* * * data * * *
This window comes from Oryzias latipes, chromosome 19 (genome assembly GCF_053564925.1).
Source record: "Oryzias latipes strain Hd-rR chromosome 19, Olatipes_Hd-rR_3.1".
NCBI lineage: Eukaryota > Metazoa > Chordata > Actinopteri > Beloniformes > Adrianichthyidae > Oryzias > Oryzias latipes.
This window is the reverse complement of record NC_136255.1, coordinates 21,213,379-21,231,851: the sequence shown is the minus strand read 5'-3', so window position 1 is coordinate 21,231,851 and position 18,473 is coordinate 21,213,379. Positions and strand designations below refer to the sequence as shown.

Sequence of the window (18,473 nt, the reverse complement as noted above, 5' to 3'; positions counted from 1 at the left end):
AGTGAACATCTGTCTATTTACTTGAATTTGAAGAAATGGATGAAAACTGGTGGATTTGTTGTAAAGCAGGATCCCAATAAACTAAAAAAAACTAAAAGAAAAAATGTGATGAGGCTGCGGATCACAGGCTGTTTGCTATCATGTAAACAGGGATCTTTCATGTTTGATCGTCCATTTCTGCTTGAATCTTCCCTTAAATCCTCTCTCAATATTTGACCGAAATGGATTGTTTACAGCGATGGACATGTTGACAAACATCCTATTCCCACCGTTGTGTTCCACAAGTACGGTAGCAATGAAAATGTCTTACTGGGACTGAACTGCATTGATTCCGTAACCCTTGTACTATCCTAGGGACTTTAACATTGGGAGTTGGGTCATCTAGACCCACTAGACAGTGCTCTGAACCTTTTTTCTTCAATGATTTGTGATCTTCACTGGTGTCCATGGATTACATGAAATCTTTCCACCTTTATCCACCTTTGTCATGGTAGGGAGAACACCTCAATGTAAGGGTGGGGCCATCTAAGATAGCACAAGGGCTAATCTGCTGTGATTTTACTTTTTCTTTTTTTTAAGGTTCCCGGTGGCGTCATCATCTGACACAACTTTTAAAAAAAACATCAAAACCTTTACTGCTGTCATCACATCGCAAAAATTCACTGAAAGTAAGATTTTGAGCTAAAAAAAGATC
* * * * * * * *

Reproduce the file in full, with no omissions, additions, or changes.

This window comes from Oryzias latipes, chromosome 19 (genome assembly GCF_053564925.1).
Source record: "Oryzias latipes strain Hd-rR chromosome 19, Olatipes_Hd-rR_3.1".
NCBI lineage: Eukaryota > Metazoa > Chordata > Actinopteri > Beloniformes > Adrianichthyidae > Oryzias > Oryzias latipes.
This window is the reverse complement of record NC_136255.1, coordinates 21,213,379-21,231,851: the sequence shown is the minus strand read 5'-3', so window position 1 is coordinate 21,231,851 and position 18,473 is coordinate 21,213,379. Positions and strand designations below refer to the sequence as shown.

Sequence of the window (18,473 nt, the reverse complement as noted above, 5' to 3'; positions counted from 1 at the left end):
AGTGAACATCTGTCTATTTACTTGAATTTGAAGAAATGGATGAAAACTGGTGGATTTGTTGTAAAGCAGGATCCCAATAAACTAAAAAAAACTAAAAGAAAAAATGTGATGAGGCTGCGGATCACAGGCTGTTTGCTATCATGTAAACAGGGATCTTTCATGTTTGATCGTCCATTTCTGCTTGAATCTTCCCTTAAATCCTCTCTCAATATTTGACCGAAATGGATTGTTTACAGCGATGGACATGTTGACAAACATCCTATTCCCACCGTTGTGTTCCACAAGTACGGTAGCAATGAAAATGTCTTACTGGGACTGAACTGCATTGATTCCGTAACCCTTGTACTATCCTAGGGACTTTAACATTGGGAGTTGGGTCATCTAGACCCACTAGACAGTGCTCTGAACCTTTTTTCTTCAATGATTTGTGATCTTCACTGGTGTCCATGGATTACATGAAATCTTTCCACCTTTATCCACCTTTGTCATGGTAGGGAGAACACCTCAATGTAAGGGTGGGGCCATCTAAGATAGCACAAGGGCTAATCTGCTGTGATTTTACTTTTTCTTTTTTTTAAGGTTCCCGGTGGCGTCATCATCTGACACAACTTTTAAAAAAAACATCAAAACCTTTACTGCTGTCATCACATCGCAAAAATTCACTGAAAGTAAGATTTTGAGCTAAAAAAAGATC